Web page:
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Case Study Chronic lymphocytic leukemia and concurrent seminoma in the same testis
Kosuke Miyai1,2orcid, Fumihisa Kumazawa1orcid, Kimiya Sato1orcid, Hitoshi Tsuda1orcid
Journal of Pathology and Translational Medicine 2021;56(1):48-52.
DOI: https://doi.org/10.4132/jptm.2021.09.10
Published online: October 22, 2021
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1Department of Basic Pathology, National Defense Medical College, Saitama, Japan

2Department of Pathology, Japan Self-Defense Forces Central Hospital, Tokyo, Japan

Corresponding Author: Kosuke Miyai, MD, PhD, Department of Basic Pathology, National Defense Medical College, 3-2 Namiki, Tokorozawa, Saitama 359-8513, Japan, Tel: +81-4-2995-1211, Fax: +81-4-2996-5193, E-mail: mykusu228@nifty.com
• Received: May 31, 2021   • Revised: July 12, 2021   • Accepted: September 10, 2021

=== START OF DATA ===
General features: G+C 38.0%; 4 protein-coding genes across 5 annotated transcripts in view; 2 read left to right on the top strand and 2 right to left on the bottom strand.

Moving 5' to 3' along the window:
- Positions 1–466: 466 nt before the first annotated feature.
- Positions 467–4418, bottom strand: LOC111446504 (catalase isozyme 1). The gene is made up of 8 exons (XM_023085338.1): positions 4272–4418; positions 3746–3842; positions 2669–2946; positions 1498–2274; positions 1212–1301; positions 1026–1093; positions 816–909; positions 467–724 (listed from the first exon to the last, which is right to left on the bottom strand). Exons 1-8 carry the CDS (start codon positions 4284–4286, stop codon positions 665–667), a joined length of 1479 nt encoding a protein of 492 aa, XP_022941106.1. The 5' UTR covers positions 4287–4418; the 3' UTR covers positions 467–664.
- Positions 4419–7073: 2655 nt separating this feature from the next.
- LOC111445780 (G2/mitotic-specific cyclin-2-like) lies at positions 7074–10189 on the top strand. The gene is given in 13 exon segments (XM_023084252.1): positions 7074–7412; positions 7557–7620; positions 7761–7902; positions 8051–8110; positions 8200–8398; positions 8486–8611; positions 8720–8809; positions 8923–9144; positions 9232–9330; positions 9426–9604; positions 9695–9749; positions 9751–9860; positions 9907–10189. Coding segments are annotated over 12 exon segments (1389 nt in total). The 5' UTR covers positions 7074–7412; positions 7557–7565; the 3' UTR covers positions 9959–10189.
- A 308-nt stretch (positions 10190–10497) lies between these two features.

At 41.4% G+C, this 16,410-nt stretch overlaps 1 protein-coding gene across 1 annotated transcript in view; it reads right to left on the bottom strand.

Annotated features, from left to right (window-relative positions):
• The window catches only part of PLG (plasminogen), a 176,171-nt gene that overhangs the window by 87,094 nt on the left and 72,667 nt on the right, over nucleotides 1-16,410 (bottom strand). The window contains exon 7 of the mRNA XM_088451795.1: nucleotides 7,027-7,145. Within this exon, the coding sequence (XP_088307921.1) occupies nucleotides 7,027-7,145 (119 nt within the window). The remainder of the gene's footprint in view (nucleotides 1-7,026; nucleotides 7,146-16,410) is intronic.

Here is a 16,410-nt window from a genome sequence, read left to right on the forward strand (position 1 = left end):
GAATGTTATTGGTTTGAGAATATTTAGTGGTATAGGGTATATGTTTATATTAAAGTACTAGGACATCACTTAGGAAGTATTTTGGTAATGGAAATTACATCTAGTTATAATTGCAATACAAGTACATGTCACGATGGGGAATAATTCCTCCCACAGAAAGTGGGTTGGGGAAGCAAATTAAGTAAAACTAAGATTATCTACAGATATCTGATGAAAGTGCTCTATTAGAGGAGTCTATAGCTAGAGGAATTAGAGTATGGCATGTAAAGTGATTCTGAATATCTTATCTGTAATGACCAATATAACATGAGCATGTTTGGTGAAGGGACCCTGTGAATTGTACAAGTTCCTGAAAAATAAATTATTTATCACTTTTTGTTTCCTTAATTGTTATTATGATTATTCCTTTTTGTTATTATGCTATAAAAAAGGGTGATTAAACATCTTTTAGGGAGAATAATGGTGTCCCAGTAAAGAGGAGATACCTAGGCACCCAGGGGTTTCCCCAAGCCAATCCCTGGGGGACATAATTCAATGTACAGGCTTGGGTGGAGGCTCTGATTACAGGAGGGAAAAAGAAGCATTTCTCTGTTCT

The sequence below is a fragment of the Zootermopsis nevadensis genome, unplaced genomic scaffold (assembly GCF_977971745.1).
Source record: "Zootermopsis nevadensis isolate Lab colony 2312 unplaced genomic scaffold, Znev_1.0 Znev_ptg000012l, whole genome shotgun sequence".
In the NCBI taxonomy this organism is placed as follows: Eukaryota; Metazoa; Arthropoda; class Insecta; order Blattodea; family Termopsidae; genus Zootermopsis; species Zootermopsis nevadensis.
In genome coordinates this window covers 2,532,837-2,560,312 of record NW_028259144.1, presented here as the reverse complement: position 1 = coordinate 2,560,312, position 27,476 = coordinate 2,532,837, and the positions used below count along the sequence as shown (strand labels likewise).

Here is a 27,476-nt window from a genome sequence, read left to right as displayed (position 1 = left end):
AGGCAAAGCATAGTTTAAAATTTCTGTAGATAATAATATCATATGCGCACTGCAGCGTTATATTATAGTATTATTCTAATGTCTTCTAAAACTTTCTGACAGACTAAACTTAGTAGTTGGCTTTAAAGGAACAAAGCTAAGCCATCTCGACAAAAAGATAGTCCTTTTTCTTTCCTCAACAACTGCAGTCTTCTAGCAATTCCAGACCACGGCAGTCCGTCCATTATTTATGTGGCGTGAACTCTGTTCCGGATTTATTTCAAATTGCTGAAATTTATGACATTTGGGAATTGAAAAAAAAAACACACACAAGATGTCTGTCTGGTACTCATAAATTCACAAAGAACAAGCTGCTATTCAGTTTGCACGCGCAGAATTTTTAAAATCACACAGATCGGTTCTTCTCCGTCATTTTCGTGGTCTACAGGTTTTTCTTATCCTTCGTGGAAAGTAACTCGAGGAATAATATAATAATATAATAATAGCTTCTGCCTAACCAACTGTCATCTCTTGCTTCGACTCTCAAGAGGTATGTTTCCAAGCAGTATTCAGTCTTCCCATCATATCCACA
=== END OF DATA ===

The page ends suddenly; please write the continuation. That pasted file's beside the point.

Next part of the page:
© 2022 The Korean Society of Pathologists/The Korean Society for Cytopathology

This is an Open Access article distributed under the terms of the Creative Commons Attribution Non-Commercial License (https://creativecommons.org/licenses/by-nc/4.0) which permits unrestricted non-commercial use, distribution, and reproduction in any medium, provided the original work is properly cited.

  • A 59-year-old man presented with a painless testicular mass and underwent a radical orchiectomy. The resected specimen showed a 5-cm-sized, white-yellow and homogenous solid mass in the testicular parenchyma. Histologically, the central part of the tumor exhibited typical features of seminoma. The peripheral part of the tumor exhibited diffuse infiltration of small, monotonous lymphoid cells involving the tunica albuginea. The monotonous lymphoid cells were immunoreactive for CD20, CD79a, CD5, and CD23, and negative for CD3, CD10, and cyclin D1. Kappa light chain restriction was detected on flow cytometry using the resected specimen. Considering the circulating lymphoid cell count of > 5.0 × 103/μL, we diagnosed the peripheral component of the tumor as an infiltration of chronic lymphocytic leukemia. This extremely rare combination of seminoma and lymphoid neoplasm should be considered in the differential diagnosis of classic seminoma with extensive lymphoid reaction in tumors arising in elderly patients.